This inquiry might conceivably uncover further evidence of wrongdoing by Pearce, with regard to the charges currently under consideration by the courts or with regard to other abuses which might lead to further criminal charges being laid. If Nelson is being energetic in his encouragement of Carlile in the inquiry, then it would seem that he is not acting in Pearce's best interest, and Pearce would be well advised to obtain alternative representation. On the other hand, if Nelson is acting in Pearce's best interest, then it would seem to me that he can only do so by ensuring that Carlile discovers as little as possible. If that is case, the integrity of the inquiry is compromised.

There are cases where a solicitor can act even where there is some degree of conflict of interest. These cases are spelled out in Rule 3.02.
3.02 Exceptions to duty not to act

(1)  You or your firm may act for two or more clients in relation to a matter in situations of conflict or possible conflict if:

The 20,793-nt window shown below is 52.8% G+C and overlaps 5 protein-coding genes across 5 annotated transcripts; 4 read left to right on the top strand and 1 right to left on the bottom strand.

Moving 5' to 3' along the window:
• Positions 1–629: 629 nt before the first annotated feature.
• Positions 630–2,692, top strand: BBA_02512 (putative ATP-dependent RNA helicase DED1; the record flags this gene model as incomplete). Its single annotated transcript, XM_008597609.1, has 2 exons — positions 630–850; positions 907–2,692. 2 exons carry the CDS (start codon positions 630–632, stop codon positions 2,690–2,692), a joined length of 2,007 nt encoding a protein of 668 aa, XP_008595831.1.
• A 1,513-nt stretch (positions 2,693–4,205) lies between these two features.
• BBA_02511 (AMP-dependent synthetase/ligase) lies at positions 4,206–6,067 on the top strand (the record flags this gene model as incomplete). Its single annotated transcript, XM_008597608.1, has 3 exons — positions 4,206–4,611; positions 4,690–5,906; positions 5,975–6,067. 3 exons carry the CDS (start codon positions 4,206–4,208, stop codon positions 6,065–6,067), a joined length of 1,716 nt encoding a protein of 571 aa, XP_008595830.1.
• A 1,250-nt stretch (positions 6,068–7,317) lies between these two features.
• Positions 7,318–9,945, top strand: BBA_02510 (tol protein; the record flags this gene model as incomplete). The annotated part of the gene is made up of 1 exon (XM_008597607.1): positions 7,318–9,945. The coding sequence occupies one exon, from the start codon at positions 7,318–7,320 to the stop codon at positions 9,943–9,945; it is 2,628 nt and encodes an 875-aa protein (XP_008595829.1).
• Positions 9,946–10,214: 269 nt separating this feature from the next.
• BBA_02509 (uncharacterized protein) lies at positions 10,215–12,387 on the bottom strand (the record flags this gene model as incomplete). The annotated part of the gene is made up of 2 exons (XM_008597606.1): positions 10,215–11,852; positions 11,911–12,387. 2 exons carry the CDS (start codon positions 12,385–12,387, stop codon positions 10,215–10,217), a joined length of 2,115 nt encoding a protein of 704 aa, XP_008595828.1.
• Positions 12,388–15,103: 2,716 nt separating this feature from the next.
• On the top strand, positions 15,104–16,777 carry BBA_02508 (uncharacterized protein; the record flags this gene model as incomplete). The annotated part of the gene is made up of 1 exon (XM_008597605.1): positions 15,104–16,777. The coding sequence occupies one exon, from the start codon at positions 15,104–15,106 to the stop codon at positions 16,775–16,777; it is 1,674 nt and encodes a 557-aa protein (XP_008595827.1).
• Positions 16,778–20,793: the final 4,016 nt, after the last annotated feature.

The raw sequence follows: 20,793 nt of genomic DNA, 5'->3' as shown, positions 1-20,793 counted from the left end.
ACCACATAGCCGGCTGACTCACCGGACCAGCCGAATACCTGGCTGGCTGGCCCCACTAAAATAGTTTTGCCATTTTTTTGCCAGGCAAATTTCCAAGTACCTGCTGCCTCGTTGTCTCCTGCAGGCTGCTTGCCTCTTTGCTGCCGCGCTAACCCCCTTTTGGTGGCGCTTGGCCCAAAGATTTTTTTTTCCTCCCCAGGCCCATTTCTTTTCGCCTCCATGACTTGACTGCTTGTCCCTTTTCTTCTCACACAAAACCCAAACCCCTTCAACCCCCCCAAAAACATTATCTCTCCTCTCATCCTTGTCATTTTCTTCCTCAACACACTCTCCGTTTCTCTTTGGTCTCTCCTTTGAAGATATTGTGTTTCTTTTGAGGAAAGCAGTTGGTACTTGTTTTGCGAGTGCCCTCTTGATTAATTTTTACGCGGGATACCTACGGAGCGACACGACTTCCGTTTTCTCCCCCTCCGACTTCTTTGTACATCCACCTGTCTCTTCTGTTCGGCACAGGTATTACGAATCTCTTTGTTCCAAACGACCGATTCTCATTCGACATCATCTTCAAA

(a) the different clients have a substantially common interest in relation to that matter or a particular aspect of it; and

(b) all the clients have given in writing their informed consent to you or your firm acting.

(2) Your firm may act for two or more clients in relation to a matter in situations of conflict or possible conflict if:

(a) the clients are competing for the same asset which, if attained by one client, will make that asset unattainable to the other client(s);

(b)  there is no other conflict, or significant risk of conflict, between the interests of any of the clients in relation to that matter;

(c) the clients have confirmed in writing that they want your firm to act in the knowledge that your firm acts, or may act, for one or more other clients who are competing for the same asset; and

(d)  unless the clients specifically agree, no individual acts for, or is responsible for the supervision of, more than one of those clients.

(3) When acting in accordance with 3.02(1) or (2) it must be reasonable in all the circumstances for you or your firm to act for all those clients.

(4) If you are relying on the exceptions in 3.02(1) or (2), you must:

(a) draw all the relevant issues to the attention of the clients before agreeing to act or, where already acting, when the conflict arises or as soon as is reasonably practicable, and in such a way that the clients concerned can understand the issues and the risks involved;